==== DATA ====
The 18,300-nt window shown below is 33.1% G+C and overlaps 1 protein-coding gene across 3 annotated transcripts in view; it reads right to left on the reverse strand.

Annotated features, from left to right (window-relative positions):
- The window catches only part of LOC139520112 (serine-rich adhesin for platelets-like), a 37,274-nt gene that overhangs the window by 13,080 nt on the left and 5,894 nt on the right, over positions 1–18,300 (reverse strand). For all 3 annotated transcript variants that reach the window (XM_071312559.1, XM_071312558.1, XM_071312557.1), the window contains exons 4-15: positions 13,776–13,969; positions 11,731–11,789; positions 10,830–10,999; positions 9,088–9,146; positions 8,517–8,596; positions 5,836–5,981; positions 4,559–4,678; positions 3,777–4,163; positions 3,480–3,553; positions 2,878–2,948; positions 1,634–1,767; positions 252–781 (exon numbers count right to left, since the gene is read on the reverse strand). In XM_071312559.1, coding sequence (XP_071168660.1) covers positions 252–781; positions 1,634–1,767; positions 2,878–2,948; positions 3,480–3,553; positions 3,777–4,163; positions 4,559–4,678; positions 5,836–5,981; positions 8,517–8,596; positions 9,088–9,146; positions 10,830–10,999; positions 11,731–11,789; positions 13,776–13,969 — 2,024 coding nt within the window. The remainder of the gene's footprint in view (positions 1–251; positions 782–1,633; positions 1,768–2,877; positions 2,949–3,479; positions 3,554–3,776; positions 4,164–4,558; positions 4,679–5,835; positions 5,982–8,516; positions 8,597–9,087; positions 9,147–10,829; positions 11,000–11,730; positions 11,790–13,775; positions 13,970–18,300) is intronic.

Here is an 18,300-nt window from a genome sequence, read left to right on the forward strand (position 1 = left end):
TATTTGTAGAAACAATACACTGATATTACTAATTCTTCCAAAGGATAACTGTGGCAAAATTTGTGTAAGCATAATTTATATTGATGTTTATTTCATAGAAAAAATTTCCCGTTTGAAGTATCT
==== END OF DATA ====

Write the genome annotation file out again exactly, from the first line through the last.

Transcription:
The 18,300-nt window shown below is 33.1% G+C and overlaps 1 protein-coding gene across 3 annotated transcripts in view; it reads right to left on the reverse strand.

Annotated features, from left to right (window-relative positions):
- The window catches only part of LOC139520112 (serine-rich adhesin for platelets-like), a 37,274-nt gene that overhangs the window by 13,080 nt on the left and 5,894 nt on the right, over positions 1–18,300 (reverse strand). For all 3 annotated transcript variants that reach the window (XM_071312559.1, XM_071312558.1, XM_071312557.1), the window contains exons 4-15: positions 13,776–13,969; positions 11,731–11,789; positions 10,830–10,999; positions 9,088–9,146; positions 8,517–8,596; positions 5,836–5,981; positions 4,559–4,678; positions 3,777–4,163; positions 3,480–3,553; positions 2,878–2,948; positions 1,634–1,767; positions 252–781 (exon numbers count right to left, since the gene is read on the reverse strand). In XM_071312559.1, coding sequence (XP_071168660.1) covers positions 252–781; positions 1,634–1,767; positions 2,878–2,948; positions 3,480–3,553; positions 3,777–4,163; positions 4,559–4,678; positions 5,836–5,981; positions 8,517–8,596; positions 9,088–9,146; positions 10,830–10,999; positions 11,731–11,789; positions 13,776–13,969 — 2,024 coding nt within the window. The remainder of the gene's footprint in view (positions 1–251; positions 782–1,633; positions 1,768–2,877; positions 2,949–3,479; positions 3,554–3,776; positions 4,164–4,558; positions 4,679–5,835; positions 5,982–8,516; positions 8,597–9,087; positions 9,147–10,829; positions 11,000–11,730; positions 11,790–13,775; positions 13,970–18,300) is intronic.

Here is an 18,300-nt window from a genome sequence, read left to right on the forward strand (position 1 = left end):
TATTTGTAGAAACAATACACTGATATTACTAATTCTTCCAAAGGATAACTGTGGCAAAATTTGTGTAAGCATAATTTATATTGATGTTTATTTCATAGAAAAAATTTCCCGTTTGAAGTATCT